Methodology

Identifying opportunities for improving teacher performance through feedback starts with a deep exploration of context. The BIF team used a variety of methods to better understand the teacher experience and the role of feedback in the experience.

Using a human-centered design approach enables stakeholders to see the experience through the lens of the teacher, to better appreciate the dynamics of the feedback system through the teacher’s eyes, and to more readily identify opportunities for further research and intervention.

Over the course of four weeks we were able to walk briefly in the shoes of teachers and other stakeholders, to listen to their stories, and to see their world as they see it. We used fieldwork, webwork and a teacher-driven participatory design workshop to ensure significant exposure to the people, activities, and information that make up the feedback experience of teachers.

With fieldwork, we were able to engage 39 teachers, 6 administrators and 15 students in their local contexts through individual and group on-site interviews and observation. Using a semistructured interview protocol, a broad range of topics was addressed with study participants including previous educational experiences and cultural frameworks; the dynamics between personal teaching aspirations and planning a teaching career; navigating the feedback system; the organizational environment; relationships with students, peers, teams and leadership; networks and community and support systems.

With webwork, 27 teachers across the U.S. engaged for one week through an online qualitative research platform. The purpose of this effort was to develop a broad understanding of the teacher experience and the role of feedback in the experience. Teachers completed an interlocking set of narrative, self-documentation and projective exercises to reveal the logical and emotional aspects of the feedback experience. Findings from the webwork supported both the approach to the fieldwork and the synthesis of the research findings.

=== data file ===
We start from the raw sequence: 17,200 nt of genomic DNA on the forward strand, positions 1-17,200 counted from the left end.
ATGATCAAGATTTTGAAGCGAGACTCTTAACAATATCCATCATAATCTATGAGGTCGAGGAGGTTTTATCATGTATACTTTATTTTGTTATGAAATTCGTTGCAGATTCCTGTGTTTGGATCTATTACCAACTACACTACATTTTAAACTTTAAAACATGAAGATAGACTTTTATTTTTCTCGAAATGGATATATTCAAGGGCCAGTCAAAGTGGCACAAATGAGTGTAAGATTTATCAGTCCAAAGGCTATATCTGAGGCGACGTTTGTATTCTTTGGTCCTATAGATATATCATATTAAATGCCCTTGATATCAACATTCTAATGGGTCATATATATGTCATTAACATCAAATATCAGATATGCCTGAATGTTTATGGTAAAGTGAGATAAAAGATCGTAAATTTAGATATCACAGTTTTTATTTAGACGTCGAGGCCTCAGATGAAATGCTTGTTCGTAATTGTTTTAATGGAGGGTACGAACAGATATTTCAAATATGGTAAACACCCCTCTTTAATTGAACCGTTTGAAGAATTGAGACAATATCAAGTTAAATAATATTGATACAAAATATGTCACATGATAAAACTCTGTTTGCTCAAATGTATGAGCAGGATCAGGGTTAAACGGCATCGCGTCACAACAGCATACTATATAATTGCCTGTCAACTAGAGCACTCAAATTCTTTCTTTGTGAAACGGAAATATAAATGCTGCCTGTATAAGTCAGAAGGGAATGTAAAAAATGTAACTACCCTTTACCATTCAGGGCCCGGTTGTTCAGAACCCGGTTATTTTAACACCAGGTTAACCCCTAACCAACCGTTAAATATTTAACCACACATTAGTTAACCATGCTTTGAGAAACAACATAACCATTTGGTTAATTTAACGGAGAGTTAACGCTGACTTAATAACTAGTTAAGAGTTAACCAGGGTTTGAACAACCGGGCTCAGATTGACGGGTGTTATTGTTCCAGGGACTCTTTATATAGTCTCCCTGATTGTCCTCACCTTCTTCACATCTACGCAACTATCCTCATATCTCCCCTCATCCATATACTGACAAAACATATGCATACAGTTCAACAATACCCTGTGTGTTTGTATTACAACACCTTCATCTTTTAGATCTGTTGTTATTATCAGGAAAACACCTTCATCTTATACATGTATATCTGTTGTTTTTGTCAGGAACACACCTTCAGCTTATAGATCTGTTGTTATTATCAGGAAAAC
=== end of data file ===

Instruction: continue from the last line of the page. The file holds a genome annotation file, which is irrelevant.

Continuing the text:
With the participatory design workshop we invited 16 teachers from the in-school research and online community to attend a one-day workshop to refine and reflect on initial project content, both research insights and opportunity spaces, and to further explore one opportunity space through a collaborative exercise. Through dialogue and hands-on design application we identified ways to provide clarity to insights, add focus to supporting examples and strengthen opportunity spaces.

Research Statistics

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In-School Research Methods

Interviews

Individual and group - were the primary means of eliciting the voice of the teacher. Using a semistructured interview protocol, a broad range of topics were addressed with study participants.

Shadowing & Observation

provided the opportunity to track an individual teacher’s experience and their shifting needs over the course of several hours, and to understand the activities and behaviors of teachers in a variety of contexts by directly observing daily participation first-hand.

Self-Documentation

extended the reach of the research team by putting reporting tools into the hands of teachers so they could frame important aspects of their experience, environment and relationships as they see fit, uninfluenced by our presence.